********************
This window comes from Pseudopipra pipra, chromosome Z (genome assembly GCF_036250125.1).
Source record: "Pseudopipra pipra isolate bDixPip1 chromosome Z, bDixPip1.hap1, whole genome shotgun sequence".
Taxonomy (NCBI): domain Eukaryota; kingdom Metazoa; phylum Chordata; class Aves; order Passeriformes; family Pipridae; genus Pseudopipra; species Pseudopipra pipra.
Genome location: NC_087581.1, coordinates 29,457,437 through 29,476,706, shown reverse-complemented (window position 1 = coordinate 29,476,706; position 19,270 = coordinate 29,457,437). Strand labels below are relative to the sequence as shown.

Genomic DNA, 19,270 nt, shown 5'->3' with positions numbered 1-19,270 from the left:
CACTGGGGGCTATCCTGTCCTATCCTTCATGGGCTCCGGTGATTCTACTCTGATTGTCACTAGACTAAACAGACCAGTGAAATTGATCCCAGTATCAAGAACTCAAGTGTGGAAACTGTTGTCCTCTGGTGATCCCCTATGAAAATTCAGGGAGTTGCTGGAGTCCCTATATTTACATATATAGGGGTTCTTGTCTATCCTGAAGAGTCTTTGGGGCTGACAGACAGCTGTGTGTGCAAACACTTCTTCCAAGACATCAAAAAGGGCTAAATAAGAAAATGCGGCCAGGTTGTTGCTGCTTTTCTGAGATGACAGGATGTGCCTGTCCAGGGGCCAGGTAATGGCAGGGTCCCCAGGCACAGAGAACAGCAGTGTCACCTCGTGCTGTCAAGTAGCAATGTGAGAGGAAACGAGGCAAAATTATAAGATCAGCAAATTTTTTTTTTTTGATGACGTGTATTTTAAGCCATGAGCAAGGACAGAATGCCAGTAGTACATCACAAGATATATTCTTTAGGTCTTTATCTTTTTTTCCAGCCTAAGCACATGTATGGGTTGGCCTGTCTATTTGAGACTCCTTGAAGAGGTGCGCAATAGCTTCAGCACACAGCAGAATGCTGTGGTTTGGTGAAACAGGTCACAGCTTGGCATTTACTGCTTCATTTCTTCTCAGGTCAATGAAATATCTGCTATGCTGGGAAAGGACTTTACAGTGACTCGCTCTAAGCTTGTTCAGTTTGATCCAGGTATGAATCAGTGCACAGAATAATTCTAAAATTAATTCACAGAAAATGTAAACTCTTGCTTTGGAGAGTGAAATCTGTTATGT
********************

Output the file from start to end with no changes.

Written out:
This window comes from Pseudopipra pipra, chromosome Z (genome assembly GCF_036250125.1).
Source record: "Pseudopipra pipra isolate bDixPip1 chromosome Z, bDixPip1.hap1, whole genome shotgun sequence".
Taxonomy (NCBI): domain Eukaryota; kingdom Metazoa; phylum Chordata; class Aves; order Passeriformes; family Pipridae; genus Pseudopipra; species Pseudopipra pipra.
Genome location: NC_087581.1, coordinates 29,457,437 through 29,476,706, shown reverse-complemented (window position 1 = coordinate 29,476,706; position 19,270 = coordinate 29,457,437). Strand labels below are relative to the sequence as shown.

Genomic DNA, 19,270 nt, shown 5'->3' with positions numbered 1-19,270 from the left:
CACTGGGGGCTATCCTGTCCTATCCTTCATGGGCTCCGGTGATTCTACTCTGATTGTCACTAGACTAAACAGACCAGTGAAATTGATCCCAGTATCAAGAACTCAAGTGTGGAAACTGTTGTCCTCTGGTGATCCCCTATGAAAATTCAGGGAGTTGCTGGAGTCCCTATATTTACATATATAGGGGTTCTTGTCTATCCTGAAGAGTCTTTGGGGCTGACAGACAGCTGTGTGTGCAAACACTTCTTCCAAGACATCAAAAAGGGCTAAATAAGAAAATGCGGCCAGGTTGTTGCTGCTTTTCTGAGATGACAGGATGTGCCTGTCCAGGGGCCAGGTAATGGCAGGGTCCCCAGGCACAGAGAACAGCAGTGTCACCTCGTGCTGTCAAGTAGCAATGTGAGAGGAAACGAGGCAAAATTATAAGATCAGCAAATTTTTTTTTTTTGATGACGTGTATTTTAAGCCATGAGCAAGGACAGAATGCCAGTAGTACATCACAAGATATATTCTTTAGGTCTTTATCTTTTTTTCCAGCCTAAGCACATGTATGGGTTGGCCTGTCTATTTGAGACTCCTTGAAGAGGTGCGCAATAGCTTCAGCACACAGCAGAATGCTGTGGTTTGGTGAAACAGGTCACAGCTTGGCATTTACTGCTTCATTTCTTCTCAGGTCAATGAAATATCTGCTATGCTGGGAAAGGACTTTACAGTGACTCGCTCTAAGCTTGTTCAGTTTGATCCAGGTATGAATCAGTGCACAGAATAATTCTAAAATTAATTCACAGAAAATGTAAACTCTTGCTTTGGAGAGTGAAATCTGTTATGT